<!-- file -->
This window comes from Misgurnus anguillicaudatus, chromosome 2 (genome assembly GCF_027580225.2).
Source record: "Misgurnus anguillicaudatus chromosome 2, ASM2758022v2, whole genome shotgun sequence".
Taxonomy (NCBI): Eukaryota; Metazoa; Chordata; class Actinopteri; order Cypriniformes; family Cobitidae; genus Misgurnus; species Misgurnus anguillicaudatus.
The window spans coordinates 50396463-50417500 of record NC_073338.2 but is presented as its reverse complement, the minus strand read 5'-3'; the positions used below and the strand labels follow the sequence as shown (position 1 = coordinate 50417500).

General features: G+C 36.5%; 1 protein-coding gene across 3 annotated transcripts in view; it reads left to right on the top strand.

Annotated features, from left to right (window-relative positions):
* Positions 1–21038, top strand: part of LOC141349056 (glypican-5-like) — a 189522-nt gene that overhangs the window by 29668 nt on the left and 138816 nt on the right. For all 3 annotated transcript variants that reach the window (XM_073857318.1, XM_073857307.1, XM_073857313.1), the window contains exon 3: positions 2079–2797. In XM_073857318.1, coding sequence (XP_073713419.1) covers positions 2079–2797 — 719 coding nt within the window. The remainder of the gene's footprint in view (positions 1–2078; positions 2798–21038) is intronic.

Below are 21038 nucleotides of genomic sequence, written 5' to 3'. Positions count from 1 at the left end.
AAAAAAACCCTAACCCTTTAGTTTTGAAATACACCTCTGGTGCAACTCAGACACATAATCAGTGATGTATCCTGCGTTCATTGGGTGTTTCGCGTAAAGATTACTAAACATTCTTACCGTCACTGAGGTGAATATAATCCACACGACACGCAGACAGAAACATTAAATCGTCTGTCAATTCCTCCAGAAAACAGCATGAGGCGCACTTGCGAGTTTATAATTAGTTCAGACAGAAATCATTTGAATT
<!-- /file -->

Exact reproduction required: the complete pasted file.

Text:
This window comes from Misgurnus anguillicaudatus, chromosome 2 (genome assembly GCF_027580225.2).
Source record: "Misgurnus anguillicaudatus chromosome 2, ASM2758022v2, whole genome shotgun sequence".
Taxonomy (NCBI): Eukaryota; Metazoa; Chordata; class Actinopteri; order Cypriniformes; family Cobitidae; genus Misgurnus; species Misgurnus anguillicaudatus.
The window spans coordinates 50396463-50417500 of record NC_073338.2 but is presented as its reverse complement, the minus strand read 5'-3'; the positions used below and the strand labels follow the sequence as shown (position 1 = coordinate 50417500).

General features: G+C 36.5%; 1 protein-coding gene across 3 annotated transcripts in view; it reads left to right on the top strand.

Annotated features, from left to right (window-relative positions):
* Positions 1–21038, top strand: part of LOC141349056 (glypican-5-like) — a 189522-nt gene that overhangs the window by 29668 nt on the left and 138816 nt on the right. For all 3 annotated transcript variants that reach the window (XM_073857318.1, XM_073857307.1, XM_073857313.1), the window contains exon 3: positions 2079–2797. In XM_073857318.1, coding sequence (XP_073713419.1) covers positions 2079–2797 — 719 coding nt within the window. The remainder of the gene's footprint in view (positions 1–2078; positions 2798–21038) is intronic.

Below are 21038 nucleotides of genomic sequence, written 5' to 3'. Positions count from 1 at the left end.
AAAAAAACCCTAACCCTTTAGTTTTGAAATACACCTCTGGTGCAACTCAGACACATAATCAGTGATGTATCCTGCGTTCATTGGGTGTTTCGCGTAAAGATTACTAAACATTCTTACCGTCACTGAGGTGAATATAATCCACACGACACGCAGACAGAAACATTAAATCGTCTGTCAATTCCTCCAGAAAACAGCATGAGGCGCACTTGCGAGTTTATAATTAGTTCAGACAGAAATCATTTGAATT